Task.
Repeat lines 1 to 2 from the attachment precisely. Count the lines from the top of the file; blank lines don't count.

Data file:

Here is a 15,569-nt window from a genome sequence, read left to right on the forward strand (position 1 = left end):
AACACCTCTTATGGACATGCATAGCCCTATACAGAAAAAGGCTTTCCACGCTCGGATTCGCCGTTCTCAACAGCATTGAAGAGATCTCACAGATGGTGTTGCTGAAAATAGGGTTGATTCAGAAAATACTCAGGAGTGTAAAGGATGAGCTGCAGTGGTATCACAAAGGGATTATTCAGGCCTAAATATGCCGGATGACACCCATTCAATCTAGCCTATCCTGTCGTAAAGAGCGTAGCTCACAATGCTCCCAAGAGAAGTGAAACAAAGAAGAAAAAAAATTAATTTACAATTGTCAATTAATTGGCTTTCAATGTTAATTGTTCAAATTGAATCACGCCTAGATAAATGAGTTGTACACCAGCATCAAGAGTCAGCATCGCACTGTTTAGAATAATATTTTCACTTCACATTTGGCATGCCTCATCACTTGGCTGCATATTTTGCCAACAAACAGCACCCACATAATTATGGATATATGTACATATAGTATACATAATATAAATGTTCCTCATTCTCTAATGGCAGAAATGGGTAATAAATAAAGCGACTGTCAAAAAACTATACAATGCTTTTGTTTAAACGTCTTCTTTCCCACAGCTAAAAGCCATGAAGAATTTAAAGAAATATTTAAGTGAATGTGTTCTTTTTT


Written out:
Here is a 15,569-nt window from a genome sequence, read left to right on the forward strand (position 1 = left end):
AACACCTCTTATGGACATGCATAGCCCTATACAGAAAAAGGCTTTCCACGCTCGGATTCGCCGTTCTCAACAGCATTGAAGAGATCTCACAGATGGTGTTGCTGAAAATAGGGTTGATTCAGAAAATACTCAGGAGTGTAAAGGATGAGCTGCAGTGGTATCACAAAGGGATTATTCAGGCCTAAATATGCCGGATGACACCCATTCAATCTAGCCTATCCTGTCGTAAAGAGCGTAGCTCACAATGCTCCCAAGAGAAGTGAAACAAAGAAGAAAAAAAATTAATTTACAATTGTCAATTAATTGGCTTTCAATGTTAATTGTTCAAATTGAATCACGCCTAGATAAATGAGTTGTACACCAGCATCAAGAGTCAGCATCGCACTGTTTAGAATAATATTTTCACTTCACATTTGGCATGCCTCATCACTTGGCTGCATATTTTGCCAACAAACAGCACCCACATAATTATGGATATATGTACATATAGTATACATAATATAAATGTTCCTCATTCTCTAATGGCAGAAATGGGTAATAAATAAAGCGACTGTCAAAAAACTATACAATGCTTTTGTTTAAACGTCTTCTTTCCCACAGCTAAAAGCCATGAAGAATTTAAAGAAATATTTAAGTGAATGTGTTCTTTTTT